New York City, Metropolitan Museum of Art by Dave Heath
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Gelatin silver print mounted to period board
Signed, titled, and dated, in pencil, artist stamp, in ink, au verso
Printed in 1959
By the age of four, Dave Heath (1931-2016) had been abandoned by both of his parents. By the age of fifteen he had lived in a series of foster homes and, finally, in an orphanage. Given that only his mother was of the Jewish tradition (yet this is how he was being raised) as well as the lack of any family support, he did not feel that he belonged anywhere.
However, through the study of Jewish history he gained an understanding of a human community and our individual commitments to survival. Coupling this with American history Heath began to lay the groundwork for his belief in a purposeful life. At this early age, Heath knew that he wanted to be an artist; seeing this as the best way to experience the world and come to define himself within it. His commitment to mastering every facet of the medium of photography has earned the respect of connoisseurs for many years.
Dave Heath was a master black & white printer. He essentially stopped printing in the late 1960s when he devoted himself to making slide presentations and, later, Polaroid photographs. Most of Heath’s images exist in 1-2 prints made close to the time of the negative, with the notable exception of images in his sequence A Dialogue With Solitude. Before he was able to secure a publisher for this seminal book he endeavoured to make ten examples of each of the 80 photographs to be released as ‘Master Sets’. He seemed to have completed printing about three-quarters of the total by the time a publisher was secured, which brought an end to the production of the ‘Master Sets’. Projects following ADWS were printed similarly, 1-2 first prints, but those making the final edit for a sequence would be printed in editions of 1/5 or 1/10; typically dry-mounted to board. His late 1960s ‘Proof Prints’ are mostly unique prints because his eventual solution for presenting the work from that period was a slide show, hence no ‘Master Sets’ were required. Since the late 1960s, until his death in 2016, Heath did not make newer prints from his black & white negatives.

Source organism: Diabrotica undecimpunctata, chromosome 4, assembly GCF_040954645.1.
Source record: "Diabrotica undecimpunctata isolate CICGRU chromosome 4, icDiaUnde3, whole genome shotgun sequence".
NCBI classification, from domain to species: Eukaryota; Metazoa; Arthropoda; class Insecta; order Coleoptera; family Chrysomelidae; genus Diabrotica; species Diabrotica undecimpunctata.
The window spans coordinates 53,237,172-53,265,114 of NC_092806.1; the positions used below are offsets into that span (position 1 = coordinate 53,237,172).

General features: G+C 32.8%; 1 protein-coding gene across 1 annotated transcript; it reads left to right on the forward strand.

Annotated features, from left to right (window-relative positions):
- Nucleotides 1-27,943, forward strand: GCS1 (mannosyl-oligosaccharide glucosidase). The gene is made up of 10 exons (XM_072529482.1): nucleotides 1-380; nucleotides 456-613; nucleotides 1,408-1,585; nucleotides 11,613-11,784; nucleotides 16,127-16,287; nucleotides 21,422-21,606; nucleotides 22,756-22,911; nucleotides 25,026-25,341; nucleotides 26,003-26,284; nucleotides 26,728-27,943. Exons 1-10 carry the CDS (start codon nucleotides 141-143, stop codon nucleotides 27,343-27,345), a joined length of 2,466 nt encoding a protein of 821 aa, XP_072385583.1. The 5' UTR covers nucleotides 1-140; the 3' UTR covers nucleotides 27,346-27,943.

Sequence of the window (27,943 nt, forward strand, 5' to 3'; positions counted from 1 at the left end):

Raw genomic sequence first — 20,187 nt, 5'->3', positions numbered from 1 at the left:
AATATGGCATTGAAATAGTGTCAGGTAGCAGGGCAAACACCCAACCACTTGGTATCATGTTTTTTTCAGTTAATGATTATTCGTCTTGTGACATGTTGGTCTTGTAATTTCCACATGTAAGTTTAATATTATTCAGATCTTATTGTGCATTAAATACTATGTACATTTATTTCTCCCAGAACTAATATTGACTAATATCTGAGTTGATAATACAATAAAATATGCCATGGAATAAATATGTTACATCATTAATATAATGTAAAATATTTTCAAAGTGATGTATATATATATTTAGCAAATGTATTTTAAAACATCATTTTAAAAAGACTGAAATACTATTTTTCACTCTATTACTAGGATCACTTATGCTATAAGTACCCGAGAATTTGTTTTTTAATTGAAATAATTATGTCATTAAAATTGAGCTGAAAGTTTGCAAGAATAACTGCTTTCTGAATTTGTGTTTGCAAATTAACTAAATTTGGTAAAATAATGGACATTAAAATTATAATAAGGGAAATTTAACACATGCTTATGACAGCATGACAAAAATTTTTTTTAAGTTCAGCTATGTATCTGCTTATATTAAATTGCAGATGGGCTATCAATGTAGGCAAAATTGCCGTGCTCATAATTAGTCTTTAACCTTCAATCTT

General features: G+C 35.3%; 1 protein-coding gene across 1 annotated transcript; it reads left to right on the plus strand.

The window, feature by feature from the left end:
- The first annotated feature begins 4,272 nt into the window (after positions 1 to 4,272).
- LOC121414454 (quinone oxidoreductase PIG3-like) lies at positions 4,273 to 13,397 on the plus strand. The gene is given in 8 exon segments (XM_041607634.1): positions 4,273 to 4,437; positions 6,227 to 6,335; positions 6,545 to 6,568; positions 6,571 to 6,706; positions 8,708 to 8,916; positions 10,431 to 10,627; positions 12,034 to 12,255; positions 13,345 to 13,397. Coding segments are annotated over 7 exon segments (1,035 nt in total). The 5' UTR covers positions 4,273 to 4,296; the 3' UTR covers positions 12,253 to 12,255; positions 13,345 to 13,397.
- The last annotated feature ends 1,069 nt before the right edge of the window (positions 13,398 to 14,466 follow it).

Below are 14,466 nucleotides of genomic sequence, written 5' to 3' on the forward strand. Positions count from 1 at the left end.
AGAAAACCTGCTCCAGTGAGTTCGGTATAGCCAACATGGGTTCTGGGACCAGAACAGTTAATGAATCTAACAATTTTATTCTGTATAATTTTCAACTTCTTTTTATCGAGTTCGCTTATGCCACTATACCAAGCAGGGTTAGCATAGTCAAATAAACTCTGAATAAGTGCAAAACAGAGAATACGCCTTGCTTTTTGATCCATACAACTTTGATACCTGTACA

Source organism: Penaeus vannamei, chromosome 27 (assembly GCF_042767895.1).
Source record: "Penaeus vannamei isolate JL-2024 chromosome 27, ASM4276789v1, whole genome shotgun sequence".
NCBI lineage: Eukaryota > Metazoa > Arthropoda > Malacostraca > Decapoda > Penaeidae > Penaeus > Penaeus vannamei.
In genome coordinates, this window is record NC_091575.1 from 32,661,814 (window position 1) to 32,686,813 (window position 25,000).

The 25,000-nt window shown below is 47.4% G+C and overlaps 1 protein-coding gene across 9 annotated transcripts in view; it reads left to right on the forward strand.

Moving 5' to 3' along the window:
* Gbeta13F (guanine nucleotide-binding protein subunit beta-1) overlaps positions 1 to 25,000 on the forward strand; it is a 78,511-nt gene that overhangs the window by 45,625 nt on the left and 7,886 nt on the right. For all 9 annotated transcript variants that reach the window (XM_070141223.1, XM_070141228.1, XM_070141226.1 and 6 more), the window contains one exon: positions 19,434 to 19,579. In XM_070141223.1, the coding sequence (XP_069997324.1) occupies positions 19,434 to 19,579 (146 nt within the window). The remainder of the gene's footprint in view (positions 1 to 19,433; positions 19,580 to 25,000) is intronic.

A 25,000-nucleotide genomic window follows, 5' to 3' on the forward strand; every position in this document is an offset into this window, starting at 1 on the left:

Beautiful photos of sadness and longing - BBC, May 2019
Multitude, Solitude: The Photographs of Dave Heath - News wire, March 2019
Dave Heath: an eye for the mournful moment - Financial Times, February 2019
Dave Heath - The Guardian, January 2019
Best of 2018: Paper Journal - British Journal of Photography, December 2018
American Solitude - Aperture, December 2018
The big picture: a street corner in civil rights-era Chicago - The Guardian, September 2018
Dave Heath - Dialogues with Solitudes - The Eye Of Photography, September 2018